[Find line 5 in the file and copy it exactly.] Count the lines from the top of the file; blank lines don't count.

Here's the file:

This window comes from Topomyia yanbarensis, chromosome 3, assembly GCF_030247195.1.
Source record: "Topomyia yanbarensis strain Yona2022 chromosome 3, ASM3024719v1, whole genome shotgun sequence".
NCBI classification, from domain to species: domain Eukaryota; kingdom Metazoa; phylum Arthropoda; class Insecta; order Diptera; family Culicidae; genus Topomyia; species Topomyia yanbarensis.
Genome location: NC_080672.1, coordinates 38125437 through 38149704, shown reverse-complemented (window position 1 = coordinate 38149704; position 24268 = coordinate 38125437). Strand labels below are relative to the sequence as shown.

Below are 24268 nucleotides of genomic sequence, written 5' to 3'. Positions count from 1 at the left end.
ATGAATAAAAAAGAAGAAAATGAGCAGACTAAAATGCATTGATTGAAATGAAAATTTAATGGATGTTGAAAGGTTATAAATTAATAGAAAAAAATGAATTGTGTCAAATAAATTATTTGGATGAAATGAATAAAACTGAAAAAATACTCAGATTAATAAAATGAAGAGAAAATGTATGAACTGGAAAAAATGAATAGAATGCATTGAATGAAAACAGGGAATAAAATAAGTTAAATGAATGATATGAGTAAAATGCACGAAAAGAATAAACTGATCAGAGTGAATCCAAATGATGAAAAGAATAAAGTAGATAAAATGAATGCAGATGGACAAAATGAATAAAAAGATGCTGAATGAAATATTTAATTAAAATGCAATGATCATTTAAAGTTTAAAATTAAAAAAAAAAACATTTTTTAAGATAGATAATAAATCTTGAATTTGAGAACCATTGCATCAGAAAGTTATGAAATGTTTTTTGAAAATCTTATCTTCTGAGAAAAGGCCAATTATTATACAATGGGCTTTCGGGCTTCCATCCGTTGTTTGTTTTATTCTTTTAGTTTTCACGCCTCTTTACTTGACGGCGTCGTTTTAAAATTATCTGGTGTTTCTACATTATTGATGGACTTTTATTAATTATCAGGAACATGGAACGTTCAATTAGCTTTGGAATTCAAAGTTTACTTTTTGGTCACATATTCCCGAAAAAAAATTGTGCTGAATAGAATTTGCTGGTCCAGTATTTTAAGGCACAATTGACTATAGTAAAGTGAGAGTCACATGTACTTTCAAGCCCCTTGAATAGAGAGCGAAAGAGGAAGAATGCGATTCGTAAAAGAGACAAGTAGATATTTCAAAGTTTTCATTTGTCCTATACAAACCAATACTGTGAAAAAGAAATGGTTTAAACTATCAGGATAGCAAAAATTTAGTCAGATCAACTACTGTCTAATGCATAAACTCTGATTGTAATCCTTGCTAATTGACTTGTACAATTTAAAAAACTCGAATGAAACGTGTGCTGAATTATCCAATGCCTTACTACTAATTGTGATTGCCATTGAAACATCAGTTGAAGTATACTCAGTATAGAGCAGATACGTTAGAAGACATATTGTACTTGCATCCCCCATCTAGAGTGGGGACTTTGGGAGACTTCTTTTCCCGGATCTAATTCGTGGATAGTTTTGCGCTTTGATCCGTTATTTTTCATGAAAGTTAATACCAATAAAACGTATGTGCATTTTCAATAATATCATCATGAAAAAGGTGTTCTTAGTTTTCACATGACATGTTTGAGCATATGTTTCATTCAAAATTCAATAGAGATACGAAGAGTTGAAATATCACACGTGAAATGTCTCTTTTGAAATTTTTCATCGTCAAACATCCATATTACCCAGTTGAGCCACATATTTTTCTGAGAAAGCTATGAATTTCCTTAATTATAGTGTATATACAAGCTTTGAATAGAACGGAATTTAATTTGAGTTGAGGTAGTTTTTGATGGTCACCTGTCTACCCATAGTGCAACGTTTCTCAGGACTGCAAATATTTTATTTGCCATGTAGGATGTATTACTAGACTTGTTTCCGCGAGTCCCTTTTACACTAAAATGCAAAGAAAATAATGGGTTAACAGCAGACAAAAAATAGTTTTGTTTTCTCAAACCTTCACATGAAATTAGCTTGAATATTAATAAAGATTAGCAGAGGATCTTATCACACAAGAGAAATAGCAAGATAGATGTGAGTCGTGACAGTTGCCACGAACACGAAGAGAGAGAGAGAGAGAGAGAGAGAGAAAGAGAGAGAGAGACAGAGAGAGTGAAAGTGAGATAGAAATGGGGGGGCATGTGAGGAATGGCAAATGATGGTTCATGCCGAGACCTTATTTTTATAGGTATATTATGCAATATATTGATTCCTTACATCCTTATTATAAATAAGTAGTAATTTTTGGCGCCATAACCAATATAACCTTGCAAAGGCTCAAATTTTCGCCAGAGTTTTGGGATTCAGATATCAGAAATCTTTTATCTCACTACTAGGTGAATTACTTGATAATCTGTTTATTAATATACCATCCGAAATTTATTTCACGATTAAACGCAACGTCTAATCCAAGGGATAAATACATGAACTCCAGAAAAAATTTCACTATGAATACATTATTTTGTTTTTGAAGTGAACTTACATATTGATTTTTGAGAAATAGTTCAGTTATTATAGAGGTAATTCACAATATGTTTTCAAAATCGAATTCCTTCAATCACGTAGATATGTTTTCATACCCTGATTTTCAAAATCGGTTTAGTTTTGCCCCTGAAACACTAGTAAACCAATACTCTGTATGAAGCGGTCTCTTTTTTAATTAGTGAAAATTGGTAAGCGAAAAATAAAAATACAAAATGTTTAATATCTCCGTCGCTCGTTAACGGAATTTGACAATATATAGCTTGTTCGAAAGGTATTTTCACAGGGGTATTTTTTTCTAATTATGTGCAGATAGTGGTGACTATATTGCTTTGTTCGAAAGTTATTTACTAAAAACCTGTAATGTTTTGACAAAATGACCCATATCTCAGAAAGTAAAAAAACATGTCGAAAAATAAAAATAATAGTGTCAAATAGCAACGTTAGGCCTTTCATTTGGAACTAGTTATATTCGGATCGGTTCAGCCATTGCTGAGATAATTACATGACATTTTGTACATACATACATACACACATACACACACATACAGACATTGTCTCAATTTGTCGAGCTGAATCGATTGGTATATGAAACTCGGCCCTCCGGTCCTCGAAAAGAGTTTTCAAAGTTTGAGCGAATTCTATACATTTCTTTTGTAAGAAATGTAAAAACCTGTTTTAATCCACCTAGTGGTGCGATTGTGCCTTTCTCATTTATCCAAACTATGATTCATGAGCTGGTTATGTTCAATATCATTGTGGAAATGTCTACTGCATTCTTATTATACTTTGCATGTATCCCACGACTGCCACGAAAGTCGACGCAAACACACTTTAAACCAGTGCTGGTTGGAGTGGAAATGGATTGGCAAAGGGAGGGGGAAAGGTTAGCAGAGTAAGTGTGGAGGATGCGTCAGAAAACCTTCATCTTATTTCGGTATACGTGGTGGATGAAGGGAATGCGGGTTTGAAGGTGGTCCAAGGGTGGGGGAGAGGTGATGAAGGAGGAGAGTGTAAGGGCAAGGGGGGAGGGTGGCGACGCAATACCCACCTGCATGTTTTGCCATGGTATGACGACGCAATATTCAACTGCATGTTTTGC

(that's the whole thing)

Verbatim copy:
Below are 24268 nucleotides of genomic sequence, written 5' to 3'. Positions count from 1 at the left end.